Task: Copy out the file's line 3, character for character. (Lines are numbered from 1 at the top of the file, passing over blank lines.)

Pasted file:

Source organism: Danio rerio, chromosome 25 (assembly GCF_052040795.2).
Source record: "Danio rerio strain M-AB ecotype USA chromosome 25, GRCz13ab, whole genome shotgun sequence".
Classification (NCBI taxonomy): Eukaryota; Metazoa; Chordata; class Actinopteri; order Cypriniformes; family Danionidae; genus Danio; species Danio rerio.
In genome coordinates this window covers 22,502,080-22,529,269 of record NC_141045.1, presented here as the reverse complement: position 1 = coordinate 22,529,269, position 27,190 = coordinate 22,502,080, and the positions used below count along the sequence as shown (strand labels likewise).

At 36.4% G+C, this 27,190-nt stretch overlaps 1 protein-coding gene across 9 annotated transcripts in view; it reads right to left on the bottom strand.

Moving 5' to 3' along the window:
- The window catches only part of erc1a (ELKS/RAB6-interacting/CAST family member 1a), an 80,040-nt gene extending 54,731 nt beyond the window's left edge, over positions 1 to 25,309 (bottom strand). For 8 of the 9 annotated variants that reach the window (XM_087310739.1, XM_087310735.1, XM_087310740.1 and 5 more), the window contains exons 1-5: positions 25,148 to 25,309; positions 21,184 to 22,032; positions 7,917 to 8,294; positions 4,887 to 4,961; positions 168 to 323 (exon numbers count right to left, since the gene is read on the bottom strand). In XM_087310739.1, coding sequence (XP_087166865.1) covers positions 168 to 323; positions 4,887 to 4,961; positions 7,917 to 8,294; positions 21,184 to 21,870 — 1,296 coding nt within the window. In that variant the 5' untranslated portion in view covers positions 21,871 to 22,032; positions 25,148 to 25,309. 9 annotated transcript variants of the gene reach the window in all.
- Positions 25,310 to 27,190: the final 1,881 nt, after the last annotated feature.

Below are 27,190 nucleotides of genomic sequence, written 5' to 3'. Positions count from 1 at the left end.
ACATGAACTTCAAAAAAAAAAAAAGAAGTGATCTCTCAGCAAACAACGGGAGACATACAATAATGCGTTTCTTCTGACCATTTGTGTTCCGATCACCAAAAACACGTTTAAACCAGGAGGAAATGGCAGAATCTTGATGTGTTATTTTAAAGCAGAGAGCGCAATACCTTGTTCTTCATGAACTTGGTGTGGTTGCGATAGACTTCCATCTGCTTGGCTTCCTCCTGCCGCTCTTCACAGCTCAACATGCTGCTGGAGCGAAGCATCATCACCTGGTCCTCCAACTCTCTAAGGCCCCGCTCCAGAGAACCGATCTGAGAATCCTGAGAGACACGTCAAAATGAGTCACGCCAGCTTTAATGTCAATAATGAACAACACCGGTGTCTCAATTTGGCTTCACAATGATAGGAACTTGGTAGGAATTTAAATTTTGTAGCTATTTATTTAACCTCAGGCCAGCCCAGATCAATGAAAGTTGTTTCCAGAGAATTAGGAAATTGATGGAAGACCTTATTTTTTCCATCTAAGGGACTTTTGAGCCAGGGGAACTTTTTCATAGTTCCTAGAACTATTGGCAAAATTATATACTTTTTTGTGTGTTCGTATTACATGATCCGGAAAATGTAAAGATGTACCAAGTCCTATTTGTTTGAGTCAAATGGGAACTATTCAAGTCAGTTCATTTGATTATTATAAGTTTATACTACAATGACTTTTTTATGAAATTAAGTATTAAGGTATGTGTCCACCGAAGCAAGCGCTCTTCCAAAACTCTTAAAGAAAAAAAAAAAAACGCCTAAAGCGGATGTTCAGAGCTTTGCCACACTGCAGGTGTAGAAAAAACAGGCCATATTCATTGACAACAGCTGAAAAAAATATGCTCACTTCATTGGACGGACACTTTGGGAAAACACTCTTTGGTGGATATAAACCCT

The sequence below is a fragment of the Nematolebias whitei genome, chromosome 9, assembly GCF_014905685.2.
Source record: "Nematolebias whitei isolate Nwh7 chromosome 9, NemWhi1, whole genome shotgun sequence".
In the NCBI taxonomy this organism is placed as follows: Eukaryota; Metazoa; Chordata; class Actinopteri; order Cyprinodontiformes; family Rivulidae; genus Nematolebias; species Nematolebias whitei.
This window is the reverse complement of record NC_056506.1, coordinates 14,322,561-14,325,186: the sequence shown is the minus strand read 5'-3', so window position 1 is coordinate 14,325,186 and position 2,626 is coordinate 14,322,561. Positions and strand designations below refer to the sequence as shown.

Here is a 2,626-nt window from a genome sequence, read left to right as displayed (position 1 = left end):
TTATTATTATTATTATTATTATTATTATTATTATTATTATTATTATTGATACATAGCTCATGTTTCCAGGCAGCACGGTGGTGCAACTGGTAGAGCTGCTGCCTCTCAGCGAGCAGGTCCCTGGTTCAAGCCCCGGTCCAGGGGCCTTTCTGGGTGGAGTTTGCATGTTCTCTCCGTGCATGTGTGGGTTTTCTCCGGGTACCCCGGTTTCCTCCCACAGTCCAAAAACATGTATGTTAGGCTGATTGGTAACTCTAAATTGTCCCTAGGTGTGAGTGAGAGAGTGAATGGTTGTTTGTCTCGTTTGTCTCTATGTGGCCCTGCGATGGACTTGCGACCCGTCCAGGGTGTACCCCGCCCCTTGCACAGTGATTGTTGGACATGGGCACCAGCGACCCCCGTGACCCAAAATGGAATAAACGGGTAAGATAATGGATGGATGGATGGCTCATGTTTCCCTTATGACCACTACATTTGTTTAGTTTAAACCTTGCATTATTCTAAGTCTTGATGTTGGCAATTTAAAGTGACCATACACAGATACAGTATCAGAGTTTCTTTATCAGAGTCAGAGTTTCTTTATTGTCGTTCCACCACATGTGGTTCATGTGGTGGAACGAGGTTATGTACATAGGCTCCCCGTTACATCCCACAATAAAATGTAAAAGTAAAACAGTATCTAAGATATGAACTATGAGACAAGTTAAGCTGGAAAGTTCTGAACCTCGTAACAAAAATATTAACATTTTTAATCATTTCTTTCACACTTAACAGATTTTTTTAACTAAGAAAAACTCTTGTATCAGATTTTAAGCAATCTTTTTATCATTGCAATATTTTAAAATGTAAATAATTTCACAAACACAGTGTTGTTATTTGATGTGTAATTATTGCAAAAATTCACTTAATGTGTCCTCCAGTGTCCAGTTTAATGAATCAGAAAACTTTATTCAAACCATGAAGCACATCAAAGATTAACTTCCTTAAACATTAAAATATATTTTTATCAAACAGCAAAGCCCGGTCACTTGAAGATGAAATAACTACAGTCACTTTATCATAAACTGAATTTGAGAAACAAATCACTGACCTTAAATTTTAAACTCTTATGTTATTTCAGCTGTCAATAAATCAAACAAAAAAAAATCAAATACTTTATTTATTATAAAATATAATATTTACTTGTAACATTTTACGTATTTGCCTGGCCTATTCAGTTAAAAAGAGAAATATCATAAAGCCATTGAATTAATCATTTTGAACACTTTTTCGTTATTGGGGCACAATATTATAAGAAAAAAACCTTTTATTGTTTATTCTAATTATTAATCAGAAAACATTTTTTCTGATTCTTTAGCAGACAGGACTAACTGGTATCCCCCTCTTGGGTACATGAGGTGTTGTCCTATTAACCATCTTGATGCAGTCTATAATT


Classification (NCBI taxonomy): Eukaryota; Metazoa; Chordata; class Actinopteri; order Cypriniformes; family Danionidae; genus Danio; species Danio rerio.